Between health and death: The intense emotional pain experienced by transplant nurses

Mahdi Tarabeih, Ya'arit Bokek-Cohen

Research output: Contribution to journalArticlepeer-review

8 Scopus citations


While extensive scholarship has been dedicated to the emotional experiences of transplant patients, little is known about the emotional experiences of transplant co-ordinators. Semi-structured face-to-face interviews conducted with ten transplant co-ordinators who have worked for more than 20 years in this job. The transplant co-ordinators spoke of negative feelings and moral distress with regard to futile care of deceased donor family members as well as of living donors. Transplant co-ordinators experience intense negative feelings, emotional pain, and moral distress on a daily basis. Transplant co-ordinators play a pivotal role in the process of obtaining consent for live or dead donation of organ; however, their well-being and job satisfaction are impaired by contradictions between their moral values and the tasks they are instructed to perform. The study exposes the silent emotional suffering of transplant co-ordinators; main findings show that the transplant co-ordinators are torn between contradictory expectations and a gap between values and praxis. It is recommended to offer them training and support for the sake of their retention.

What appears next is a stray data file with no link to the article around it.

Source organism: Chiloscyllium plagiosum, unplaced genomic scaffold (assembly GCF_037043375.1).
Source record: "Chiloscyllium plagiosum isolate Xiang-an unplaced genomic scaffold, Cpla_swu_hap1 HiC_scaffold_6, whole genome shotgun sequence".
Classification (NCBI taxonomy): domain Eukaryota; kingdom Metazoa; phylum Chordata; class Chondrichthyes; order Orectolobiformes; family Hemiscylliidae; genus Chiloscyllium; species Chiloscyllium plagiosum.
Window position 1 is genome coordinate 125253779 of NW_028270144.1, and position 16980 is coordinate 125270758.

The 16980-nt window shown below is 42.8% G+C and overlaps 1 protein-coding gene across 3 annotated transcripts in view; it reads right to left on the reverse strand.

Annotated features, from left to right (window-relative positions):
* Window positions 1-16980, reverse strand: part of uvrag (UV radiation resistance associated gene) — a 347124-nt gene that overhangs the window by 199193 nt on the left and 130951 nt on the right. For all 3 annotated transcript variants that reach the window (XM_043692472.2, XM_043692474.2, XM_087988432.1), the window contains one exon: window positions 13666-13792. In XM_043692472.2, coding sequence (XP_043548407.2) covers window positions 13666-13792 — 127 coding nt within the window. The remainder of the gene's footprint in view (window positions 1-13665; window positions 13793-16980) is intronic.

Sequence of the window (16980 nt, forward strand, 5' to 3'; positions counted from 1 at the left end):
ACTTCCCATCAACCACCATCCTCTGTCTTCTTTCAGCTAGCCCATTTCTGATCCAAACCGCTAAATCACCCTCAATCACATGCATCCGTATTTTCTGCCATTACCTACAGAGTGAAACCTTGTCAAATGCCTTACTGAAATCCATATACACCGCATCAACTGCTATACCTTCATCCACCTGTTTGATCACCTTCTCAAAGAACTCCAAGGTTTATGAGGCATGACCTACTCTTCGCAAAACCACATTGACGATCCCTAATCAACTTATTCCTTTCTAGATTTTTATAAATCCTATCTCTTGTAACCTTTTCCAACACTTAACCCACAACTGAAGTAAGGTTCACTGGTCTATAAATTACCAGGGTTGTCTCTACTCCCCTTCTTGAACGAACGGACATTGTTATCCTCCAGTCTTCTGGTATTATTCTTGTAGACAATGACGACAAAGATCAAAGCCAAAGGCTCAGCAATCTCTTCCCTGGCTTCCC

Original languageEnglish
Article numbere12335
JournalNursing Inquiry
Issue number2
StatePublished - 1 Apr 2020
Externally publishedYes

Bibliographical note

Publisher Copyright:
© 2020 John Wiley & Sons Ltd


  • emotional pain
  • live donation
  • moral distress
  • nurses
  • organ donation
  • retention
  • transplant co-ordinator


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